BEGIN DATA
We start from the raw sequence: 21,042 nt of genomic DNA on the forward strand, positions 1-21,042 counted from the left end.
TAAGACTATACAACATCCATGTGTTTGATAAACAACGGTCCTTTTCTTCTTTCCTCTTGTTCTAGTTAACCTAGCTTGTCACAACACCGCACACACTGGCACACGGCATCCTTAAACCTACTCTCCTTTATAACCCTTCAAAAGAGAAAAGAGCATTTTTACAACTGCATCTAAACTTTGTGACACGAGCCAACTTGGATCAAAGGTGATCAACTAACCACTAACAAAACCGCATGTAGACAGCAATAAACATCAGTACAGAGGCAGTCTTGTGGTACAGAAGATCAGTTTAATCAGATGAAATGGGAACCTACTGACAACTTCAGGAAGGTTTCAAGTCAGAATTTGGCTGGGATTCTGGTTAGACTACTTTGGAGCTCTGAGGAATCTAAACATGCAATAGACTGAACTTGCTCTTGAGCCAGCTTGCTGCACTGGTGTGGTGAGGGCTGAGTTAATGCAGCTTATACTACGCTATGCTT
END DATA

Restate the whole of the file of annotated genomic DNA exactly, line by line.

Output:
We start from the raw sequence: 21,042 nt of genomic DNA on the forward strand, positions 1-21,042 counted from the left end.
TAAGACTATACAACATCCATGTGTTTGATAAACAACGGTCCTTTTCTTCTTTCCTCTTGTTCTAGTTAACCTAGCTTGTCACAACACCGCACACACTGGCACACGGCATCCTTAAACCTACTCTCCTTTATAACCCTTCAAAAGAGAAAAGAGCATTTTTACAACTGCATCTAAACTTTGTGACACGAGCCAACTTGGATCAAAGGTGATCAACTAACCACTAACAAAACCGCATGTAGACAGCAATAAACATCAGTACAGAGGCAGTCTTGTGGTACAGAAGATCAGTTTAATCAGATGAAATGGGAACCTACTGACAACTTCAGGAAGGTTTCAAGTCAGAATTTGGCTGGGATTCTGGTTAGACTACTTTGGAGCTCTGAGGAATCTAAACATGCAATAGACTGAACTTGCTCTTGAGCCAGCTTGCTGCACTGGTGTGGTGAGGGCTGAGTTAATGCAGCTTATACTACGCTATGCTT